Customer Equity Accelerator Podcast

Ep. 14 | Delivering Massive Value with Analytics

Is it possible to deliver massive value with analytics? Jose Murillo, Chief Analytics Officer at Groupo Financiero Banorte, talks about how his team generated 200x on their marketing analytics investment for the bank in this episode. He was invited to build an analytics group within Banorte with a core mandate: Increase customer equity. After a little bit more than three years his analytics group has in partnership with the business and support lines, has produced value close to $1B in net income. In 2017, this was equivalent to 43% of the net income produced by the whole financial group. In this episode, Murillo talks about the six factors for success, including being set up as a profit center with targets and accountability, fostering relationships through the organization, and the passion that comes when an analytics team owns the results. He explains the impact teams can generate, and that they can take time to accrue. Murillo also explains how to pick the right project -- they are a mixture of science, business knowledge, and contain inevitable institutional hurdles. See the full transcriptView all episodes.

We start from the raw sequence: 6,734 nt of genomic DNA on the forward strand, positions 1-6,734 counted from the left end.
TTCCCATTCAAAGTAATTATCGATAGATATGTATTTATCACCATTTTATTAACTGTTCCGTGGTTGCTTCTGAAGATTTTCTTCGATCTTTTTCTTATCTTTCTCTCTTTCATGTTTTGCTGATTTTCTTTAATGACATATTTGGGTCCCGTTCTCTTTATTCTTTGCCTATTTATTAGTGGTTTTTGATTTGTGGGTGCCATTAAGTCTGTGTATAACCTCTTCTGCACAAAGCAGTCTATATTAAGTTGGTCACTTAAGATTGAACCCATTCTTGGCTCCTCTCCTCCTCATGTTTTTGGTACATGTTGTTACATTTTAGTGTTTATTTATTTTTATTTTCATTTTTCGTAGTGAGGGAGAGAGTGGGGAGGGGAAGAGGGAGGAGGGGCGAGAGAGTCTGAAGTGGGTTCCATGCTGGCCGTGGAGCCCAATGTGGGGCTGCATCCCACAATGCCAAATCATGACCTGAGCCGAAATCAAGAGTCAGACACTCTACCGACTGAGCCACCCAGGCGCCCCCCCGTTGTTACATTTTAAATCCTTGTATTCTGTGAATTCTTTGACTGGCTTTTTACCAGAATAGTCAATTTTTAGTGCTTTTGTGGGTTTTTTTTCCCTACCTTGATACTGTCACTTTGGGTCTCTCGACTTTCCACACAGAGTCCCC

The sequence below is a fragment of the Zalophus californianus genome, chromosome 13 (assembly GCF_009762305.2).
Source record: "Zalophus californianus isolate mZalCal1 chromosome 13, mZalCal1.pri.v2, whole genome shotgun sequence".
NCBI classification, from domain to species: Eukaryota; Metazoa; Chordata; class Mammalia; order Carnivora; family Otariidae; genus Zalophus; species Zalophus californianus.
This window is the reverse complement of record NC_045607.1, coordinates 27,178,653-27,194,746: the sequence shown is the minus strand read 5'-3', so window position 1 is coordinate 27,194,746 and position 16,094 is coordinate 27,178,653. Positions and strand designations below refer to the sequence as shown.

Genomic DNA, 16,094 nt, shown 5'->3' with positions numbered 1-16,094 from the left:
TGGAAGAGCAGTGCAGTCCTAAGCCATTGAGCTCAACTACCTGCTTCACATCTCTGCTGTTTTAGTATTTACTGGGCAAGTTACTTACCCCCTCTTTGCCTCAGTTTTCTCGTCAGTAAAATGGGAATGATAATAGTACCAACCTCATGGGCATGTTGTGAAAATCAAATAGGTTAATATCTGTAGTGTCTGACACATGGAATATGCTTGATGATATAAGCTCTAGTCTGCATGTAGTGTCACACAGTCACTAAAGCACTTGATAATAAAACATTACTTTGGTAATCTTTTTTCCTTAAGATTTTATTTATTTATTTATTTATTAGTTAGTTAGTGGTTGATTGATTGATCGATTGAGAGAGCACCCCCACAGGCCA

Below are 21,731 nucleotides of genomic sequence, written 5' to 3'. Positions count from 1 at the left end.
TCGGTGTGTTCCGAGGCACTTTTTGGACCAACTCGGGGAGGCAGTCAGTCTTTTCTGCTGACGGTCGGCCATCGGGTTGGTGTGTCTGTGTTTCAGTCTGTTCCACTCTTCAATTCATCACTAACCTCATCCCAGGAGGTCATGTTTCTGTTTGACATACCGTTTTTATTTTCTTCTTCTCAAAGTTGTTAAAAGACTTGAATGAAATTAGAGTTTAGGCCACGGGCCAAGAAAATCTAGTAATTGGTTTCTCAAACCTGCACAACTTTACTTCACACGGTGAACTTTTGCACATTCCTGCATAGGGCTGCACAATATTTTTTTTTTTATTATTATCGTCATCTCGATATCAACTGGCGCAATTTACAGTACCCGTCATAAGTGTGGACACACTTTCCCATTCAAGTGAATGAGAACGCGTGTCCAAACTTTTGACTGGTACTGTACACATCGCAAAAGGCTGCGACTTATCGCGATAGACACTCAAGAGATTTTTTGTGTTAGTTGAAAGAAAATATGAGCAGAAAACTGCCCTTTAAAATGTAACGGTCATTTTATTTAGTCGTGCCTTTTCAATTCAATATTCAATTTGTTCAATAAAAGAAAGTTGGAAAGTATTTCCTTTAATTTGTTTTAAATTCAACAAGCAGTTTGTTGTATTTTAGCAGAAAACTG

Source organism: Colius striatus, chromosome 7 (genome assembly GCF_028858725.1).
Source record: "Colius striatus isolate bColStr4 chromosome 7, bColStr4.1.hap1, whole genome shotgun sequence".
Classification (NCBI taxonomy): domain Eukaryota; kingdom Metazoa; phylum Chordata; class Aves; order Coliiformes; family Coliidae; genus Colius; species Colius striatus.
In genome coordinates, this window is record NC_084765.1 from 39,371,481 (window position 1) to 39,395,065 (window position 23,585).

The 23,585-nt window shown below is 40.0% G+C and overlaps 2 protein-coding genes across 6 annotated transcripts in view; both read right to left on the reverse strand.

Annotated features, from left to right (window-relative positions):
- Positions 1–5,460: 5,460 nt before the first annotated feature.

If you want clearer insights from your data, check out how we can help:

Ambition Data Services

CLV Model Example

Marketing Reporting Example 

 

 

 

Bonus materials:

    • Here is a link to the book that Jose Murillo mentions about EQ by Yuval Harare:

  • Here is a link to the Corinium Digital survey that Jose mentions about analytics groups as cost centers vs. profit centers, and measuring ROI.

 

Ep. 15 | Customer-Based Corporate Valuation Ep. 13 | Customer Centricity Simulation

Show Transcript